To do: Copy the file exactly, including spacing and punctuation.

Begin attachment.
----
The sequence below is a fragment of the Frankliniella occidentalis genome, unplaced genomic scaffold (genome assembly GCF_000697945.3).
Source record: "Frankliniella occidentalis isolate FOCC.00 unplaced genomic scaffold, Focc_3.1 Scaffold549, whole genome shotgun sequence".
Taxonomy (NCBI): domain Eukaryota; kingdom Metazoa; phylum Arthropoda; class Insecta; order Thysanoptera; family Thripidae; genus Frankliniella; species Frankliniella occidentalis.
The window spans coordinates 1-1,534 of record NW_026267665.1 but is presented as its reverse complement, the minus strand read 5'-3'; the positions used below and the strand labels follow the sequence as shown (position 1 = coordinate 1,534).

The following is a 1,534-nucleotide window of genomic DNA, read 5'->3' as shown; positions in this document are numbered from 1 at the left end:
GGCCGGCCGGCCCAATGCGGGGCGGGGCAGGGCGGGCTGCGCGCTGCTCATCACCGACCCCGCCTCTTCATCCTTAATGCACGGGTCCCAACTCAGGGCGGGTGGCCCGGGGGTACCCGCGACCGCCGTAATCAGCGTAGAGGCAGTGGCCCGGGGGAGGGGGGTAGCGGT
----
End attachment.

The sequence below is a fragment of the Frankliniella occidentalis genome, unplaced genomic scaffold (genome assembly GCF_000697945.3).
Source record: "Frankliniella occidentalis isolate FOCC.00 unplaced genomic scaffold, Focc_3.1 Scaffold549, whole genome shotgun sequence".
Taxonomy (NCBI): domain Eukaryota; kingdom Metazoa; phylum Arthropoda; class Insecta; order Thysanoptera; family Thripidae; genus Frankliniella; species Frankliniella occidentalis.
The window spans coordinates 1-1,534 of record NW_026267665.1 but is presented as its reverse complement, the minus strand read 5'-3'; the positions used below and the strand labels follow the sequence as shown (position 1 = coordinate 1,534).

The following is a 1,534-nucleotide window of genomic DNA, read 5'->3' as shown; positions in this document are numbered from 1 at the left end:
GGCCGGCCGGCCCAATGCGGGGCGGGGCAGGGCGGGCTGCGCGCTGCTCATCACCGACCCCGCCTCTTCATCCTTAATGCACGGGTCCCAACTCAGGGCGGGTGGCCCGGGGGTACCCGCGACCGCCGTAATCAGCGTAGAGGCAGTGGCCCGGGGGAGGGGGGTAGCGGT